A third Ohio pastor has been indicted on charges of sex-trafficking a minor, and now all three men face new charges in the case after a federal grand jury indicted the Rev. Cordell Jenkins, the Rev. Anthony Haynes and the Rev. Kenneth Butler on conspiracy to sex-traffic children.
According to the Associated Press, all three men pleaded not guilty Tuesday.
The U.S. attorney’s office says that Haynes began grooming a 14-year-old girl for prostitution back in 2014. Haynes then introduced her to other men. All three of the pastors sexually assaulted the child, authorities said.
Jenkins and Haynes were arrested by FBI agents earlier this year and were initially accused of knowingly recruiting, enticing, harboring, transporting, providing or obtaining a person under the age of 18 for sex trafficking.
An affidavit indicated that Haynes engaged in sex acts on multiple occasions with a then-14-year-old girl, recording some of the encounters and then paying the teen to remain silent, telling her that she could ruin his family and his church. Haynes then allegedly introduced the girl to other men, including Jenkins, who also paid the girl to have sex, officials say.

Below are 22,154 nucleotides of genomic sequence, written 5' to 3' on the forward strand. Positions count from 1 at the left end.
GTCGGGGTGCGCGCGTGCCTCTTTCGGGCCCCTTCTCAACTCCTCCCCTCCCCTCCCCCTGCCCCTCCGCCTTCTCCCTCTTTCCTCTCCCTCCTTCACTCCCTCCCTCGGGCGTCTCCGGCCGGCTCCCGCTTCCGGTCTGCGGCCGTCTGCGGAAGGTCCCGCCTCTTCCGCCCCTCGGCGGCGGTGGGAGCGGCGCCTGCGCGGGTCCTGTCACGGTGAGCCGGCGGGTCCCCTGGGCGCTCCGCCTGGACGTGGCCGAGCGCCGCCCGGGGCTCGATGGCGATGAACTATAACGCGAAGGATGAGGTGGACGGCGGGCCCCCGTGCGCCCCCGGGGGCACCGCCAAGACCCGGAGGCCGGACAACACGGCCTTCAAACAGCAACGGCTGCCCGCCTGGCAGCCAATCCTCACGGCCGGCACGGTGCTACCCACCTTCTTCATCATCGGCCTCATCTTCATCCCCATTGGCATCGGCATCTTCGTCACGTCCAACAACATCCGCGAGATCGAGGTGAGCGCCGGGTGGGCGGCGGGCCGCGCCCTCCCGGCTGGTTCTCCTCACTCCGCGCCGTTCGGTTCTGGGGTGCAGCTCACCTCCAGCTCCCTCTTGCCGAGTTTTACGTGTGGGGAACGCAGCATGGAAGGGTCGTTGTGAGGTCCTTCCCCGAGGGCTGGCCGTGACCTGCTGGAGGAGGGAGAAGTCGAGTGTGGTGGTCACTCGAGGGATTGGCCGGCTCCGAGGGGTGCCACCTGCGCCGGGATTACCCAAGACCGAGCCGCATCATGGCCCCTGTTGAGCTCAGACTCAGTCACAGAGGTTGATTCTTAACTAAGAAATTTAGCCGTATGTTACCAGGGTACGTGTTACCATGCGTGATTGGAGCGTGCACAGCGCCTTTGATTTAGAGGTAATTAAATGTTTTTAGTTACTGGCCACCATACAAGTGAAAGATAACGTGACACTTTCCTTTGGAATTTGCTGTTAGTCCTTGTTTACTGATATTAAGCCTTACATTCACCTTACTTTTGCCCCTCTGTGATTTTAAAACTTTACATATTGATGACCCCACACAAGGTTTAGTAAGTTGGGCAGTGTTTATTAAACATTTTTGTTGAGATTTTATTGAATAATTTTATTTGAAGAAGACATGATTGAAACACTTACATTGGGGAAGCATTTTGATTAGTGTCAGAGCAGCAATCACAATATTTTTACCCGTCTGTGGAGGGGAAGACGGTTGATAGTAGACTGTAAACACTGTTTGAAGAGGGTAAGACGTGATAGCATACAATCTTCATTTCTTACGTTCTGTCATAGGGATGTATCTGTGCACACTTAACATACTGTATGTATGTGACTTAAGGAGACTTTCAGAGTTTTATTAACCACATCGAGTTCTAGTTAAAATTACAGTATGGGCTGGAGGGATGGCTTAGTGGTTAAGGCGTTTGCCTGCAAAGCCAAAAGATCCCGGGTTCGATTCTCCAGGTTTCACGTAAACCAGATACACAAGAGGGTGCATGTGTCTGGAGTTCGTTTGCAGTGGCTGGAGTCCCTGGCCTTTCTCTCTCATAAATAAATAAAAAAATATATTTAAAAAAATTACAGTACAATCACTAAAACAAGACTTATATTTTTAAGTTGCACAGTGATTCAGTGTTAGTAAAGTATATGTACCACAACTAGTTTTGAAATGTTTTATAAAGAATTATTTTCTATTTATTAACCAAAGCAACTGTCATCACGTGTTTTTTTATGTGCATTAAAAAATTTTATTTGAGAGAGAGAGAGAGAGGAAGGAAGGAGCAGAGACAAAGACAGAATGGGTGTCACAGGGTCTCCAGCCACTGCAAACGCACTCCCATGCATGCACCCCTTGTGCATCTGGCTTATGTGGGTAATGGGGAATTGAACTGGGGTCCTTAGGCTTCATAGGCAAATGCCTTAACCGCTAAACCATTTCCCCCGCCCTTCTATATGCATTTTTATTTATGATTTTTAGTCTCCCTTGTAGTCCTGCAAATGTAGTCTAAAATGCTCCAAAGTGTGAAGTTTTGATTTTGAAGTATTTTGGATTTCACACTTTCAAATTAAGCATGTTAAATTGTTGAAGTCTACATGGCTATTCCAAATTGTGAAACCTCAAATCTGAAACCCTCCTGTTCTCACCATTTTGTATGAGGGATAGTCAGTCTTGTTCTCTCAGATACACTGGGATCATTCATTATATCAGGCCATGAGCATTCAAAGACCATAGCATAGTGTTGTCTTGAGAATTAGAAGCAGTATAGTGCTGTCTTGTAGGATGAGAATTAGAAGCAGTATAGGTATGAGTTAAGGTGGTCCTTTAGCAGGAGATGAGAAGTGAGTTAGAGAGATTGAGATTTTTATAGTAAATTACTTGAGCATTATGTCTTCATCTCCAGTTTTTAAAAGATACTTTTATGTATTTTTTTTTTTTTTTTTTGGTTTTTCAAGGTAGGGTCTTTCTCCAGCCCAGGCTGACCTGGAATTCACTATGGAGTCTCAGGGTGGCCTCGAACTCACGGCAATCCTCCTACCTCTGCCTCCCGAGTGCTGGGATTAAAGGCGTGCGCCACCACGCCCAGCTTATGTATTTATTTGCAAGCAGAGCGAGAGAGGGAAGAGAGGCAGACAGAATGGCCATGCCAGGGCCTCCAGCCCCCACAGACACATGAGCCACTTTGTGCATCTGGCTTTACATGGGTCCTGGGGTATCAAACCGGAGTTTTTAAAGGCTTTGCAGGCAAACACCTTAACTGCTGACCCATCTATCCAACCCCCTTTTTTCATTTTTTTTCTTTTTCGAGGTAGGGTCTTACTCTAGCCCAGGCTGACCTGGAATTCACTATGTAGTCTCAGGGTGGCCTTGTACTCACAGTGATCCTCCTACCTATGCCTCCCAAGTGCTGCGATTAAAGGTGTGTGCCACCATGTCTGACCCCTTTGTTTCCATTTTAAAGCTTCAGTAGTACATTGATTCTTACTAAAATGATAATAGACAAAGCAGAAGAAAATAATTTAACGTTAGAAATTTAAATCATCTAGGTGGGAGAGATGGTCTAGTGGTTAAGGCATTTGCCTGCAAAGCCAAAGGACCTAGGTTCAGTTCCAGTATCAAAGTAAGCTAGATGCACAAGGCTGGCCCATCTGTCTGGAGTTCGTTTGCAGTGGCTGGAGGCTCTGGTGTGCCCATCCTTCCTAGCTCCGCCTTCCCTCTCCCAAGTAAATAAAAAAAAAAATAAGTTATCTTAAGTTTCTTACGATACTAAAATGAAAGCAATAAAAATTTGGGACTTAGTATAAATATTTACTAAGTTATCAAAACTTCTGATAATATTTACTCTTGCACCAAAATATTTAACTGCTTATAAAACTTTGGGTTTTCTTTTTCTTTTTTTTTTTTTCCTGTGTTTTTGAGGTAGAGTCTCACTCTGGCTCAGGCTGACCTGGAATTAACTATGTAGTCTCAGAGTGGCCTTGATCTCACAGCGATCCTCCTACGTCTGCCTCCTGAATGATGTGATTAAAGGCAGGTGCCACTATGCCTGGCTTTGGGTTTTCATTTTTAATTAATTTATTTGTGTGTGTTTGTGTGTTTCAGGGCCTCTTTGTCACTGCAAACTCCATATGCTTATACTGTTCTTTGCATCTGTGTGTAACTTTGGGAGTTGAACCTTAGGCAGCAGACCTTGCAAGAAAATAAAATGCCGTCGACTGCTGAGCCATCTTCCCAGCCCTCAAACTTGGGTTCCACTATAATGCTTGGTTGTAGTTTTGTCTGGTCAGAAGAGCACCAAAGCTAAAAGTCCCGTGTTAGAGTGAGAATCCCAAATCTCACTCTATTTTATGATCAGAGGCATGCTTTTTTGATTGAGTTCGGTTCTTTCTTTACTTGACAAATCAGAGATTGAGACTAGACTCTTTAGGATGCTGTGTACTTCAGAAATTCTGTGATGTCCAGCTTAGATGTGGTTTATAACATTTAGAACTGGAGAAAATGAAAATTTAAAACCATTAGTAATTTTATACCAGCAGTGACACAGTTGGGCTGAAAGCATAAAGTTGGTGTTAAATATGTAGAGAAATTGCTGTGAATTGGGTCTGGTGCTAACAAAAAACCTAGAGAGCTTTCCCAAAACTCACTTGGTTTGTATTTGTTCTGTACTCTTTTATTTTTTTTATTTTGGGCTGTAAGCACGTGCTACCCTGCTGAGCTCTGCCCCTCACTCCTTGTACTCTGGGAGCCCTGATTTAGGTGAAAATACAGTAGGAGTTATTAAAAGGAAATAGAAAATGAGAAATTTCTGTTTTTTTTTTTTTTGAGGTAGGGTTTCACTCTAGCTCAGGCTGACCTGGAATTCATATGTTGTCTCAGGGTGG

Jenkins is also accused of paying for sex acts with another underage girl.
Butler is charged with trafficking a third underage girl between 2015 and March of 2017. That girl told investigators that she met Butler at Haynes’ church when she was 15 and that he would give her rides to his church in the Detroit area. The girl told authorities that she had sex with Butler in his car twice and that he later gave her money. He allegedly later told her to lie to the FBI if she was questioned about him.
“These three men violated the trust of these children and the communities they purported to serve,” U.S. Attorney Justin E. Herdman said in a news release, according to the Toledo Blade. “We are grateful for the courage of the victims and the dedication of our law-enforcement personnel in bringing these men to justice.”
Both Haynes and Butler are also facing charges of obstruction of a sex trafficking investigation. Haynes is accused of attempting to destroy electronic evidence of sex trafficking, while Butler is accused of instructing another individual to lie and then lying himself to law enforcement about his involvement.
Butler, who was not part of the original indictment, was also indicted on two counts of sex-trafficking children and one count of obstruction of a sex trafficking investigation.
If convicted, prosecutors would recommend life in prison, Michael Freeman, an assistant U.S. attorney, told the Blade.